A study found that more than 80 per cent of young people have experienced mental health issues
Schools across Northamptonshire will take part in a mental health awareness day later this week.
The Talk Out programme aims to get more children talking openly about their mental health after a survey found that 82 per cent of young people have experienced stress.
The study, which was completed by 2,000 young people, also found that 60 per cent have experienced anxiety or depression or both and 53 per cent have felt lonely.
Northamptonshire Talk Out, the programme that created the study, also revealed 31 per cent of young people surveyed are not as happy as they were a year ago.
To help combat these mental health issues and break down any stigmas, the programme is hosting a county-wide event.
It is hoped that the event will give young people the chance to speak out loud about their problems, especially as 83 per cent of those surveyed would like to talk face-to-face about mental health.
Victoria Leitner, public health officer at Public Health Northamptonshire, said: “Our findings show that young people are increasingly feeling the pressure, especially at school and with friendships/relationships, and these are having a real impact on their mental health and well-being.
“We do however continue to see an upward trend in the number of people who are prepared to talk to someone about their mental health.
“Anecdotal evidence does highlight however, that there are still stigmas around mental health so we need to carry on the conversation to ensure that all young people get help and support when they need it.”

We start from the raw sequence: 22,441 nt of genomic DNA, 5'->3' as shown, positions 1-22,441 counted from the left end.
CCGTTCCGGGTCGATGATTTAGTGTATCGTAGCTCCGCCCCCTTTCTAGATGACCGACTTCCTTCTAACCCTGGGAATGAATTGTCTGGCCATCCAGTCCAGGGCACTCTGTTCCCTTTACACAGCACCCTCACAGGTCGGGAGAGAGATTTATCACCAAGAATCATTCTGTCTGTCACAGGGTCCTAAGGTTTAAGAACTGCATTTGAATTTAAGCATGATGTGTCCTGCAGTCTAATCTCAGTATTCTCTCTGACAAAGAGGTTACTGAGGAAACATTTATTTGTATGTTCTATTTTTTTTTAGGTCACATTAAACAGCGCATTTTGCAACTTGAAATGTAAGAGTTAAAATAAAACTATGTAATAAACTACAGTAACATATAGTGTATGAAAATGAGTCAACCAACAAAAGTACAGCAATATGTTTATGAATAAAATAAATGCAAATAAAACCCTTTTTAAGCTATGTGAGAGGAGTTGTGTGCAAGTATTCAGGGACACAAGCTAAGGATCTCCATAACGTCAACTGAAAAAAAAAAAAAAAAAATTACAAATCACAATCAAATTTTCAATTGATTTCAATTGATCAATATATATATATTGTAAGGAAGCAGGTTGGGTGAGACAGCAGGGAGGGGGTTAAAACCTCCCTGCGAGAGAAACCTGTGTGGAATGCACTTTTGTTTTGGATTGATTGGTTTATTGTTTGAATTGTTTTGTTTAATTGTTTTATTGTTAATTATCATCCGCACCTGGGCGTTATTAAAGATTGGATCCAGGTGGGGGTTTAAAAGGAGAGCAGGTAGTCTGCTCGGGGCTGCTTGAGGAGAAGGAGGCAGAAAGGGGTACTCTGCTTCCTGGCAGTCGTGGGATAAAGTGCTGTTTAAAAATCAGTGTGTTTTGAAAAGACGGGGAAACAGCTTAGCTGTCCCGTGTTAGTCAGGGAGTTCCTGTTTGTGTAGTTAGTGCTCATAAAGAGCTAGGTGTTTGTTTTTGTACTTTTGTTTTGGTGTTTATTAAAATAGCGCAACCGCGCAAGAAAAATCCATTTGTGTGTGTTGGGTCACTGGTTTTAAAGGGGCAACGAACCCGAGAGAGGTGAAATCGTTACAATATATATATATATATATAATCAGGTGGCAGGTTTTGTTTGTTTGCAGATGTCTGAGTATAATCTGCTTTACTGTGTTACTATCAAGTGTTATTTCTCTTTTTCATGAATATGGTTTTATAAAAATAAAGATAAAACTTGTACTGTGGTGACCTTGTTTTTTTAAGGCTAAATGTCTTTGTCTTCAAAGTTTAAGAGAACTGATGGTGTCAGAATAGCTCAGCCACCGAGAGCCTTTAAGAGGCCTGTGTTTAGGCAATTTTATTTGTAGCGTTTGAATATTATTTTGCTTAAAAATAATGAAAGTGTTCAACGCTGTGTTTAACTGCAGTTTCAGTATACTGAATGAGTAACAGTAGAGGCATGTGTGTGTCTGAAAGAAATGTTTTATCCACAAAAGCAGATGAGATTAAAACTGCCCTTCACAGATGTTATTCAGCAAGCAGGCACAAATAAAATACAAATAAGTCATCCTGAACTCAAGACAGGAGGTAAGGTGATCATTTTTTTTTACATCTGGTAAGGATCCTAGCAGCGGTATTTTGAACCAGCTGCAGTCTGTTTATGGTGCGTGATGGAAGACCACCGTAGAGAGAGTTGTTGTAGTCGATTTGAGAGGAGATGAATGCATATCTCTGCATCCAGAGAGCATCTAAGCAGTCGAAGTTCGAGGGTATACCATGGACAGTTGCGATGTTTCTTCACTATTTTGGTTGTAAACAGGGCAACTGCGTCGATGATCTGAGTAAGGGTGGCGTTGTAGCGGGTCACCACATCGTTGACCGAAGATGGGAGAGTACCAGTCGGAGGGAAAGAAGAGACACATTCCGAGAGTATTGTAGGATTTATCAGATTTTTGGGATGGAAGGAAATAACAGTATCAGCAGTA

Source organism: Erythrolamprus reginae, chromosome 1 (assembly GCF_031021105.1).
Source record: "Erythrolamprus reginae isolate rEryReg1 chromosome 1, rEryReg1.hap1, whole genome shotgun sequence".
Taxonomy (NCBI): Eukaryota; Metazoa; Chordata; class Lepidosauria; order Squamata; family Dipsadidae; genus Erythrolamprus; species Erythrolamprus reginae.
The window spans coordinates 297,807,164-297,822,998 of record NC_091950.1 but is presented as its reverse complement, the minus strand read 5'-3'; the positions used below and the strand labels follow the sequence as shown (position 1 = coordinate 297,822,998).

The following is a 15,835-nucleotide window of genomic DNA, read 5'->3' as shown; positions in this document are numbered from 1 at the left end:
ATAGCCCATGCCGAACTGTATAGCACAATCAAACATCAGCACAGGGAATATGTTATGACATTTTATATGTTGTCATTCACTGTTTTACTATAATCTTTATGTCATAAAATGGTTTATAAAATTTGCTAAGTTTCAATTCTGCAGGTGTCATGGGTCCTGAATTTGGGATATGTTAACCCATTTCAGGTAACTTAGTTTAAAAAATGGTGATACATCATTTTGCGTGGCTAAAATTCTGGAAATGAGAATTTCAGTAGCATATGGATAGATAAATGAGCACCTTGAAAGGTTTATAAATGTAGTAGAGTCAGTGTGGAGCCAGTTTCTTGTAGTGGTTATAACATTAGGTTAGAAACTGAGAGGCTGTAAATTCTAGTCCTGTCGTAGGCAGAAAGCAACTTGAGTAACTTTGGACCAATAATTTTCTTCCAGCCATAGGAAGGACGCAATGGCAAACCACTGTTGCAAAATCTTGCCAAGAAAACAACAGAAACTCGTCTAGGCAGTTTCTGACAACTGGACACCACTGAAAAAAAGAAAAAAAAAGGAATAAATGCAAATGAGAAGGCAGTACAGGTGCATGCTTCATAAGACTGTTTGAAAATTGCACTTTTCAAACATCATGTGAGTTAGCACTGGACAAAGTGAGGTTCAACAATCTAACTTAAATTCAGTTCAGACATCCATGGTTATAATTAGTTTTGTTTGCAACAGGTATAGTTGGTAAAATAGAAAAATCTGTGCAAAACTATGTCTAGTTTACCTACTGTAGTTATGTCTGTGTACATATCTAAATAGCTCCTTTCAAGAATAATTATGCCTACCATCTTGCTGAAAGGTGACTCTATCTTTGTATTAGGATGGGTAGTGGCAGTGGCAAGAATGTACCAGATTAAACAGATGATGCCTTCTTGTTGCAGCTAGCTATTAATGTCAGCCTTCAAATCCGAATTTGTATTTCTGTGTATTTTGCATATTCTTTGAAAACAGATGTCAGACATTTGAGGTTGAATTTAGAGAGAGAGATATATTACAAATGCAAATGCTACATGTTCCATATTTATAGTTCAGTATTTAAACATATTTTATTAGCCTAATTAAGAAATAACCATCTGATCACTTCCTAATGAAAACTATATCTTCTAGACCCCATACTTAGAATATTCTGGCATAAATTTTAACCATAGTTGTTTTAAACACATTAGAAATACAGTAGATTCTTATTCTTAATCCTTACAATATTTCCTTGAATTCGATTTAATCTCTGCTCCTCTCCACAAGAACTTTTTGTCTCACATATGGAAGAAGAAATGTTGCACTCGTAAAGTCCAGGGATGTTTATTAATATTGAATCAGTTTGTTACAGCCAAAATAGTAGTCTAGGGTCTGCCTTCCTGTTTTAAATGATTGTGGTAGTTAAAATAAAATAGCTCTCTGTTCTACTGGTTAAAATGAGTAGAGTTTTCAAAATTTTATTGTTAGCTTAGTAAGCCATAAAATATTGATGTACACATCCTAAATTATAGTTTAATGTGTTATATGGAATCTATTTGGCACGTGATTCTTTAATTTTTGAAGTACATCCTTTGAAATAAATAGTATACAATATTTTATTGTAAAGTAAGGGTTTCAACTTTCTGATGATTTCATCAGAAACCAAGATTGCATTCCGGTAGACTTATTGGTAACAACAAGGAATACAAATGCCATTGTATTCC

The awareness day will be launched on Thursday (February 13) at Sixfields, where secondary schools will come together to place their brick, which students will have written positive mental health messages on.
The bricks will be laid out to read: ‘Let’s all say Cobblers to mental health stigma.’ All 51 secondary schools in the county will send a brick.
All the schools will then have a day in school dedicated to mental health awareness on Friday (February 14).
They have been provided with resources to use, such as wristbands saying ‘talk out loud about mental health’ and ideas for mental health assemblies.
At midday on Friday, more than 50 primary schools will also take part in a ‘bubblethon’, where they will be encouraged to blow all their troubles away.
Ms Leitner added: “We hope that Mental Health awareness day will present schools with an opportunity to talk out loud about mental health.
“We have been really encouraged by the number of schools taking part in the day, who are truly committed to supporting young people with their mental health.”